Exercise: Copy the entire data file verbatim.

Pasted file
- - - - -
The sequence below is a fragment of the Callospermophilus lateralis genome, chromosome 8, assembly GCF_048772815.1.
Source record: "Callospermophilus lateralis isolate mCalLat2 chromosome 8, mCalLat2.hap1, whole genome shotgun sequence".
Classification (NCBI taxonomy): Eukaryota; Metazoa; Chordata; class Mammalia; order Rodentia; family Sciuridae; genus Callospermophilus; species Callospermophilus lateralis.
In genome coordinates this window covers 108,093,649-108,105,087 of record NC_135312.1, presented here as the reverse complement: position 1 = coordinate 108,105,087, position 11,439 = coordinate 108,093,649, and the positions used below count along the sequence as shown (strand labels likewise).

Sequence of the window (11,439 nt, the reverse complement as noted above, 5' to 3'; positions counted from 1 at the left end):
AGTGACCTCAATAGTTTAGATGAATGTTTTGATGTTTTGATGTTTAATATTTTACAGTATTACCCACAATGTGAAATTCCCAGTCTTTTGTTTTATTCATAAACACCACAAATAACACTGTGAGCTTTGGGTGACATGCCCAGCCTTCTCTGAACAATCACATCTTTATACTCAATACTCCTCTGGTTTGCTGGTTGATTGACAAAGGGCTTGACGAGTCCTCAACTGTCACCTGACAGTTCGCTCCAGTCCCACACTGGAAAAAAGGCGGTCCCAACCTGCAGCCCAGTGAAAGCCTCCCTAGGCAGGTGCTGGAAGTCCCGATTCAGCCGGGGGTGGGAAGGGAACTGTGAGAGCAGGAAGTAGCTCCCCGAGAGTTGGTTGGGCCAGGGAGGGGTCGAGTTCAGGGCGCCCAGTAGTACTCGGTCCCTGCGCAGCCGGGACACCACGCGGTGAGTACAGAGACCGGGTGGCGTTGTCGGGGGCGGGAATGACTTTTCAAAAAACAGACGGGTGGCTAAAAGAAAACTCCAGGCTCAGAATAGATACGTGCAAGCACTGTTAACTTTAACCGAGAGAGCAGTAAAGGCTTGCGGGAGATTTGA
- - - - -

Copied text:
The sequence below is a fragment of the Callospermophilus lateralis genome, chromosome 8, assembly GCF_048772815.1.
Source record: "Callospermophilus lateralis isolate mCalLat2 chromosome 8, mCalLat2.hap1, whole genome shotgun sequence".
Classification (NCBI taxonomy): Eukaryota; Metazoa; Chordata; class Mammalia; order Rodentia; family Sciuridae; genus Callospermophilus; species Callospermophilus lateralis.
In genome coordinates this window covers 108,093,649-108,105,087 of record NC_135312.1, presented here as the reverse complement: position 1 = coordinate 108,105,087, position 11,439 = coordinate 108,093,649, and the positions used below count along the sequence as shown (strand labels likewise).

Sequence of the window (11,439 nt, the reverse complement as noted above, 5' to 3'; positions counted from 1 at the left end):
AGTGACCTCAATAGTTTAGATGAATGTTTTGATGTTTTGATGTTTAATATTTTACAGTATTACCCACAATGTGAAATTCCCAGTCTTTTGTTTTATTCATAAACACCACAAATAACACTGTGAGCTTTGGGTGACATGCCCAGCCTTCTCTGAACAATCACATCTTTATACTCAATACTCCTCTGGTTTGCTGGTTGATTGACAAAGGGCTTGACGAGTCCTCAACTGTCACCTGACAGTTCGCTCCAGTCCCACACTGGAAAAAAGGCGGTCCCAACCTGCAGCCCAGTGAAAGCCTCCCTAGGCAGGTGCTGGAAGTCCCGATTCAGCCGGGGGTGGGAAGGGAACTGTGAGAGCAGGAAGTAGCTCCCCGAGAGTTGGTTGGGCCAGGGAGGGGTCGAGTTCAGGGCGCCCAGTAGTACTCGGTCCCTGCGCAGCCGGGACACCACGCGGTGAGTACAGAGACCGGGTGGCGTTGTCGGGGGCGGGAATGACTTTTCAAAAAACAGACGGGTGGCTAAAAGAAAACTCCAGGCTCAGAATAGATACGTGCAAGCACTGTTAACTTTAACCGAGAGAGCAGTAAAGGCTTGCGGGAGATTTGA